2.4 Violence risk management, also known as threat management, is the process of developing plans to mitigate people’s potential for violence. 

2.5 Persons of interest are people whose violence risk is being assessed or managed.

2.6 Potential victims are people who may be the target of violence perpetrated by persons of interest.

2.7 Threat assessment professionals are people who deliver violence risk assessment and management services to persons of interest or potential victims.

3. Orienting Guidelines

3.1 Threat assessment professionals strive to respect and achieve the ultimate goal of violence risk assessment and management, which is to prevent violence or minimize the impact of violence on potential victims. To this end, inter alia, they assist in identifying, implementing, and evaluating interventions that are both feasible and likely to be effective in a given case.

3.2 Threat assessment professionals strive to achieve and maintain a high level of competence. To this end, inter alia, they familiarize themselves with the scientific and professional literature regarding the various forms of violence with which they work or are likely to encounter. Such literature includes books, chapters, journal articles, and other documents relevant to the nature of, causes of, risk factors for, and management of various forms of violence.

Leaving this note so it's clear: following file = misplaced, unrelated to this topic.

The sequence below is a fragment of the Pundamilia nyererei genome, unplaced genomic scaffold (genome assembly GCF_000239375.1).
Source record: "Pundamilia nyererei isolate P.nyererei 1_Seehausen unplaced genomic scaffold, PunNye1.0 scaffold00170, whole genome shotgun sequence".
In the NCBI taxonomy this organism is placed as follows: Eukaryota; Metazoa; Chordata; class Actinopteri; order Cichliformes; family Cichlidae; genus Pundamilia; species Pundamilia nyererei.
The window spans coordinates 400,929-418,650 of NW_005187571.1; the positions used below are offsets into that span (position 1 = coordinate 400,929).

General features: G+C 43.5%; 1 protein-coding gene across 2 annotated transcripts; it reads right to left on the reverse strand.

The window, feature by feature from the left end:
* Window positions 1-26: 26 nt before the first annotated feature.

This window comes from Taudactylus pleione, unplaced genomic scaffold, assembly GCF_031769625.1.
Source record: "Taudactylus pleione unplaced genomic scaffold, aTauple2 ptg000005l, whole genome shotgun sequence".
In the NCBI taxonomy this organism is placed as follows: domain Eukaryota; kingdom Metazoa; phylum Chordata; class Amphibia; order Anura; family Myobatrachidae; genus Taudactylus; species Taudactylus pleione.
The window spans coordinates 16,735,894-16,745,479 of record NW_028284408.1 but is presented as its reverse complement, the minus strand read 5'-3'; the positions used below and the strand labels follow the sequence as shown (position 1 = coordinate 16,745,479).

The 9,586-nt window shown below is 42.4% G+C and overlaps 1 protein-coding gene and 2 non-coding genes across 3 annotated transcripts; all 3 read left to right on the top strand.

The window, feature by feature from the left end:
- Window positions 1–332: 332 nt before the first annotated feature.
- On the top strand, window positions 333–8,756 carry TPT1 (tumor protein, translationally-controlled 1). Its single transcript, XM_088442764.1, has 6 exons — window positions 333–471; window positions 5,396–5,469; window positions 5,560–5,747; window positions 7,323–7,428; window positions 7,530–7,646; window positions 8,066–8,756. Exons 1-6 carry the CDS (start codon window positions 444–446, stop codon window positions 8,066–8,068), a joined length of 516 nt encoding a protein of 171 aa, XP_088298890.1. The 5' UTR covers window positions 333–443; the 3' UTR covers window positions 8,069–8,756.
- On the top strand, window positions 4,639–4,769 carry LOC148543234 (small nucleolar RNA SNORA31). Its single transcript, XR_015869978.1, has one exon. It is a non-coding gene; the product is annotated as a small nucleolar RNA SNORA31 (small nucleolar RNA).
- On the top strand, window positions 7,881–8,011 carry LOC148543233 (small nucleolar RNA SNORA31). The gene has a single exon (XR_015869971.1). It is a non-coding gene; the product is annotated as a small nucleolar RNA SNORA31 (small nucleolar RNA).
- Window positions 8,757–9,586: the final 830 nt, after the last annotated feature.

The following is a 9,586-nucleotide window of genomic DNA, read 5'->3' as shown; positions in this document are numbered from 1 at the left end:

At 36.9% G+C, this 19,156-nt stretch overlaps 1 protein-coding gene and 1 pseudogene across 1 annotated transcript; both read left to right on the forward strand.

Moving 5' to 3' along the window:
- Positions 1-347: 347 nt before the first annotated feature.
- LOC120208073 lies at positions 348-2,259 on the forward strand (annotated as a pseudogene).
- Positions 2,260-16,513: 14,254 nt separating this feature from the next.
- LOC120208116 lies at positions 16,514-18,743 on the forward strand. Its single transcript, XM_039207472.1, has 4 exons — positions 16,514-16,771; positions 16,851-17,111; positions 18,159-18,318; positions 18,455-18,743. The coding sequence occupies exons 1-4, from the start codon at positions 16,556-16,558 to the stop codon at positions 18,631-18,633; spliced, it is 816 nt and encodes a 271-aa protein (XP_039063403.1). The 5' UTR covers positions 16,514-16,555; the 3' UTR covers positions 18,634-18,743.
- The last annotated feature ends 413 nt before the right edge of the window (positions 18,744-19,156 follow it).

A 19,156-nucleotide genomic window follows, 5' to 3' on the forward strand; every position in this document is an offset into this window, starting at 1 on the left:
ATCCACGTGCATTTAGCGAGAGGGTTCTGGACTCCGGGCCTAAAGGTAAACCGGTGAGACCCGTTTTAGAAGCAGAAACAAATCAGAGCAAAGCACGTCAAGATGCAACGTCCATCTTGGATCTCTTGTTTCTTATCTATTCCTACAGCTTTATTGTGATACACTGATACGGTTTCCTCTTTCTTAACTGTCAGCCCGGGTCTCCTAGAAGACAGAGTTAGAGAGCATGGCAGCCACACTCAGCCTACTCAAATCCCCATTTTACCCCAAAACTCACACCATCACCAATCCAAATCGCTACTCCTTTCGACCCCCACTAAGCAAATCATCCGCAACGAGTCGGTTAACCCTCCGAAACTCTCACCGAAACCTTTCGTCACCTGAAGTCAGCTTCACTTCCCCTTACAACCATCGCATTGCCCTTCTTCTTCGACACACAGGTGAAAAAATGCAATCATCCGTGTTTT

3.3 Threat assessment professionals strive to be aware of and compliant with the laws, policies, standards, and other documents that guide or are relevant to their work. To this end, inter alia, they familiarize themselves with existing laws, policies, standards, and other documents, as well as any updates or changes to same over time.

3.4 Threat assessment professionals strive to respect the basic legal rights and dignity of all persons involved in or affected their work, including persons of interest and potential victims. To this end, inter alia, they ensure that people are adequately informed of and are given the opportunity to exercise their constitutional, human, and privacy rights, as relevant and appropriate. This includes that people provide informed consent (i.e., their explicit, knowing, and voluntary agreement) prior to participating in violence risk assessment and management and are accompanied by legal counsel, union representatives, or other personal support people, as relevant and appropriate. It also includes using practices that are appropriate in light of and do not discriminate on the basis of gender, age, mental or physical disability, culture, language, or other important group differences.